That is what the trendsetters at Carlin Creative envision: "The 2024 Olympics, held in Paris, will be the spokesperson for consumer expectations and brands will need to follow these values by proposing an athletic-chic lifestyle." An urban dive, therefore, associated with the desire for a fair-play culture based on inclusivity, eco-responsibility, and accessibility. "Sports culture provides access to better well-being for all."

Blue, from indigo to sky blue, also indicates a need for perspective, space, in the face of the current turbulence, and the feeling that we must constantly respond to immediacy and be on our toes when, paradoxically, everything takes more time. According to Nelly Rodi, this is characterised by the boom in outdoor tourism and the need to be in motion.

Ultimately, this second breath induced by oceanic vapours translates the principle that "nothing dies, we just change form, usefulness, sometimes name. We must learn to see again. To let ourselves be carried along. To accept the new contours of the world" (Texworld).

Courtesy of Texworld / Matchwithart-Julien Colombier-Lefeuvre&Roze and Première Vision

Green reflects a return to serenity

Here, the abundance of possibilities is the only rule: let go, let things happen and give power to the imagination. The green track, somewhat like the ski slopes which are the easiest to tackle, signifies our ability to adapt. Of course, this colour can be linked to the green economy, a green capitalism (eco-designed products at the source) that would make this world viable.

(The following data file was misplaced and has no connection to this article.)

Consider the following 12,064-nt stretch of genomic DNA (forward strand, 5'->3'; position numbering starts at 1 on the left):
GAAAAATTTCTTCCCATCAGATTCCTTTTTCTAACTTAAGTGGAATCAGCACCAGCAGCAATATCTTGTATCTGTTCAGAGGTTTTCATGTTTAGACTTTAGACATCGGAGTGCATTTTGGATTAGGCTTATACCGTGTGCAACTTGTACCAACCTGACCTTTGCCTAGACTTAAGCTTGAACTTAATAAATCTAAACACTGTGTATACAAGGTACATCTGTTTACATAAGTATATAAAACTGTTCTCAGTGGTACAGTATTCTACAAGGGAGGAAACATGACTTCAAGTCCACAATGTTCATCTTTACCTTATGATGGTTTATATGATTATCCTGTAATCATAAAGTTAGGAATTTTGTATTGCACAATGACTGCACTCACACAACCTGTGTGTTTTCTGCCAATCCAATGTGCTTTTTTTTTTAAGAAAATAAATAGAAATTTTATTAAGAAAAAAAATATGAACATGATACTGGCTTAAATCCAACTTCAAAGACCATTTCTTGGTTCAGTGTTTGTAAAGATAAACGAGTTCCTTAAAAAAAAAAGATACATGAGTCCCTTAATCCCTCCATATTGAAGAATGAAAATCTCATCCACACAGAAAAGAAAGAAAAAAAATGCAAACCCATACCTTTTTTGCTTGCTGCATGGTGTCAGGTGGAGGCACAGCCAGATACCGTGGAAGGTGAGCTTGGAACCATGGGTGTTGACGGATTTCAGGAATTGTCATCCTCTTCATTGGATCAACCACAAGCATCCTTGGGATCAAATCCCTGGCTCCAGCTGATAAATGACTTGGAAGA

But beware, in spring/summer 2024, it's about surpassing the borders of greens inspired by the plant world – sage, lichen, olive, fir – to move towards powerful chromatic vibrations, luminous, intense and brilliant greens that reinforce the joy of coming together to celebrate shared values of respect and equity.

WGSN refers to it as a "cyber lime, a near-neon that can stimulate and energise the body and mind." It signifies a strong link between nature and technology. It invites us to give more importance to nature, which is at the origin of new innovations in colours and biological materials.

An energetic green, therefore, minty, lemony or yellowish (particularly for denim fabrics) but also lime greens, to echo this ‘Everything Net’, where physical and digital realities are interchangeable, mixing organic forms and synthetic realism.

This tangy aspect is tempered by the celadon and jade greens explored by Nelly Rodi. From precious stones to refined ceramics, these colours go hand in hand with lithotherapy, believed to rebalance vital functions and contribute to the harmonisation of body and mind, or with the science of Latin American healers. They recall "an ancestral magnificence that brings flamboyance back into modern society." A pipe dream? Perhaps, but we want to believe in it, which is why this green attitude is probably supported by the fashion industry from top to bottom.

Also read
The role of color in fashion

This article was originally published on FashionUnited.FR. Translation and editing from French into English by Veerle Versteeg.